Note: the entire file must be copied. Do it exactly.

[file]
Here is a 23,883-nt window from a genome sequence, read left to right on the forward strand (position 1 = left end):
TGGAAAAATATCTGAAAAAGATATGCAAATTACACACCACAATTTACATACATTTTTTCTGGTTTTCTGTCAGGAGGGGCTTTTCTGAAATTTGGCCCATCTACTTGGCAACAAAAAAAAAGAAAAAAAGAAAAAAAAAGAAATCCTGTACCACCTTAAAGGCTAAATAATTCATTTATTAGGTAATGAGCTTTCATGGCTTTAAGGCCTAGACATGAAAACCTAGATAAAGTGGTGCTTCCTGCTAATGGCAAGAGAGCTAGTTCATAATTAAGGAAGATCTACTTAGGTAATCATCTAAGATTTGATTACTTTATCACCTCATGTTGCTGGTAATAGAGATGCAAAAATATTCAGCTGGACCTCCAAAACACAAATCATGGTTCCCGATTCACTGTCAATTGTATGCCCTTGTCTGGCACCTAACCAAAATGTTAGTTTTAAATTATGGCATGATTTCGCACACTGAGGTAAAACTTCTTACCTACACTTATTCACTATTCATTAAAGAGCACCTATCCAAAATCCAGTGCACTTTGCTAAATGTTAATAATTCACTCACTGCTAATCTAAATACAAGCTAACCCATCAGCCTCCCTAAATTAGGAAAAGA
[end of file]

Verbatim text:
Here is a 23,883-nt window from a genome sequence, read left to right on the forward strand (position 1 = left end):
TGGAAAAATATCTGAAAAAGATATGCAAATTACACACCACAATTTACATACATTTTTTCTGGTTTTCTGTCAGGAGGGGCTTTTCTGAAATTTGGCCCATCTACTTGGCAACAAAAAAAAAGAAAAAAAGAAAAAAAAAGAAATCCTGTACCACCTTAAAGGCTAAATAATTCATTTATTAGGTAATGAGCTTTCATGGCTTTAAGGCCTAGACATGAAAACCTAGATAAAGTGGTGCTTCCTGCTAATGGCAAGAGAGCTAGTTCATAATTAAGGAAGATCTACTTAGGTAATCATCTAAGATTTGATTACTTTATCACCTCATGTTGCTGGTAATAGAGATGCAAAAATATTCAGCTGGACCTCCAAAACACAAATCATGGTTCCCGATTCACTGTCAATTGTATGCCCTTGTCTGGCACCTAACCAAAATGTTAGTTTTAAATTATGGCATGATTTCGCACACTGAGGTAAAACTTCTTACCTACACTTATTCACTATTCATTAAAGAGCACCTATCCAAAATCCAGTGCACTTTGCTAAATGTTAATAATTCACTCACTGCTAATCTAAATACAAGCTAACCCATCAGCCTCCCTAAATTAGGAAAAGA